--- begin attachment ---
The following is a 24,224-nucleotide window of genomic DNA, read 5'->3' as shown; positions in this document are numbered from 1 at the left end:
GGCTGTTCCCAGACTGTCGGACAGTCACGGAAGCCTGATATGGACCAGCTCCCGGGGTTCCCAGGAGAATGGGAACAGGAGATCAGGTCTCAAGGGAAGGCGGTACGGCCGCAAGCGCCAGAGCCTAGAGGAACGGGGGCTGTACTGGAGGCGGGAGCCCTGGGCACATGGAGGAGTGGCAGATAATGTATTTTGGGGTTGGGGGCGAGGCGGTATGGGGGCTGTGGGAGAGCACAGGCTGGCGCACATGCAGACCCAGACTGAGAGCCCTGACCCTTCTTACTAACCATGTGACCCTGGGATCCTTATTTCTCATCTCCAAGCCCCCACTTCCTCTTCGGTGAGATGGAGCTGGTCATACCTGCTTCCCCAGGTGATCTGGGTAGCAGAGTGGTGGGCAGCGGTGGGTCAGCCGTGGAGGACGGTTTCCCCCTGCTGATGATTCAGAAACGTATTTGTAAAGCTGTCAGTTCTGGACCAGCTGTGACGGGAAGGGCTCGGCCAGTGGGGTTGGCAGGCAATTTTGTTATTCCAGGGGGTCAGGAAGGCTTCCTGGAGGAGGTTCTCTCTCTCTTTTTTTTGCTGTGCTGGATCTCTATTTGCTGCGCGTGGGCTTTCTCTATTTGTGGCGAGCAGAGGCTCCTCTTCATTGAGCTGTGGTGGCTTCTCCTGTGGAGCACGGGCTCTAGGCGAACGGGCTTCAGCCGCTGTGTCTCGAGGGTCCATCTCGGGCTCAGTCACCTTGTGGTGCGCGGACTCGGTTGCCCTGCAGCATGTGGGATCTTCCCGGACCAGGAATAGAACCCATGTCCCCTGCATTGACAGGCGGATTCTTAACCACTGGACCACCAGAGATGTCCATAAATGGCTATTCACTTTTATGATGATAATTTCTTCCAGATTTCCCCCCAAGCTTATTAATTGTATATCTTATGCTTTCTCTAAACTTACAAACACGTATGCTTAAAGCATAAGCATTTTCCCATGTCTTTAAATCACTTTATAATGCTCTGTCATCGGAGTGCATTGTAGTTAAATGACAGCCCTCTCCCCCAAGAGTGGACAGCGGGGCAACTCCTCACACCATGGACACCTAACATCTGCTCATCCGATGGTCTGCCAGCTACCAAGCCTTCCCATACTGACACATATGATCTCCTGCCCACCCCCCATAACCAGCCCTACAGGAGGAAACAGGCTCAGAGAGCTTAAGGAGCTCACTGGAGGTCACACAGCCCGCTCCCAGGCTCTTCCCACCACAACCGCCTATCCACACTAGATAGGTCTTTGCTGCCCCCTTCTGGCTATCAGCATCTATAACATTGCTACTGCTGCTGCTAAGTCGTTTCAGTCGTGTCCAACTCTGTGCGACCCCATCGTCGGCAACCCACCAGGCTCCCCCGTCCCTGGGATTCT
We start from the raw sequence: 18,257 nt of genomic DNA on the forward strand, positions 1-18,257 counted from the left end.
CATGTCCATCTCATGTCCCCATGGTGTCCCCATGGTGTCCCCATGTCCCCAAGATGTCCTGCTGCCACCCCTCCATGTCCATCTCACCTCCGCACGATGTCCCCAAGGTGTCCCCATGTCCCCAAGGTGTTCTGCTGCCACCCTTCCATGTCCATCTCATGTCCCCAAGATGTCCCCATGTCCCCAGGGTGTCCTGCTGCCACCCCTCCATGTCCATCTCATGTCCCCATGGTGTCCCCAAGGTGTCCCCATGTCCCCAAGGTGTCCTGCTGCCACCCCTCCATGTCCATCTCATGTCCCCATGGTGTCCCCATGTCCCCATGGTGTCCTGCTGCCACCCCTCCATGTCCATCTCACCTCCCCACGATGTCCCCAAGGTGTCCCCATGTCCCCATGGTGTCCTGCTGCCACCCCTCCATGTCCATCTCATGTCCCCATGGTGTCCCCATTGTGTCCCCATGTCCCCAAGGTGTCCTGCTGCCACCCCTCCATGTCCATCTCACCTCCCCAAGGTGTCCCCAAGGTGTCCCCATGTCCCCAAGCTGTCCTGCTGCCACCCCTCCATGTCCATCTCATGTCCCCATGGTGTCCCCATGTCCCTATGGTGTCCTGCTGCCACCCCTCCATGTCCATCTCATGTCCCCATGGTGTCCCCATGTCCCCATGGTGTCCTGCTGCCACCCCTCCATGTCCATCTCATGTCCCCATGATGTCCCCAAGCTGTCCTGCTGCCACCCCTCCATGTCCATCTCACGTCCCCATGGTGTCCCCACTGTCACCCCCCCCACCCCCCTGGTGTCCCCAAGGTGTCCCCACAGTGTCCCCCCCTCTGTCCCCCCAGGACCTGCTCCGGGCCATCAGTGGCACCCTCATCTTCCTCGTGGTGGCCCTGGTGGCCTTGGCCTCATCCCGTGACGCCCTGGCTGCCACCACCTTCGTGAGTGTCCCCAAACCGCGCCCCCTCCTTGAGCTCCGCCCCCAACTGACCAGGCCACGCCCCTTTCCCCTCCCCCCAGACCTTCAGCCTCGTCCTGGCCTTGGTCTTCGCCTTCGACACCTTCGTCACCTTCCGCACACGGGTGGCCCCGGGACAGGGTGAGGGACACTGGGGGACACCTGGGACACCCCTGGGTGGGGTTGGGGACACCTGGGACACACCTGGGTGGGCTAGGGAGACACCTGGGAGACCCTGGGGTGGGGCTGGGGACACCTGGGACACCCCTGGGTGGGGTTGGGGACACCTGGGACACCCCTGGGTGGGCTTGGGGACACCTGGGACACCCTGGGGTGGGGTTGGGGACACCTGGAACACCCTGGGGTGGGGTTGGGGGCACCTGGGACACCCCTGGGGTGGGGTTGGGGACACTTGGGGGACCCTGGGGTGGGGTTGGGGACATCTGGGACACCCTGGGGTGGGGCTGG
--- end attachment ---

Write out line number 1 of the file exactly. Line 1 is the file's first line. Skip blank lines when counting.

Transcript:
The following is a 24,224-nucleotide window of genomic DNA, read 5'->3' as shown; positions in this document are numbered from 1 at the left end: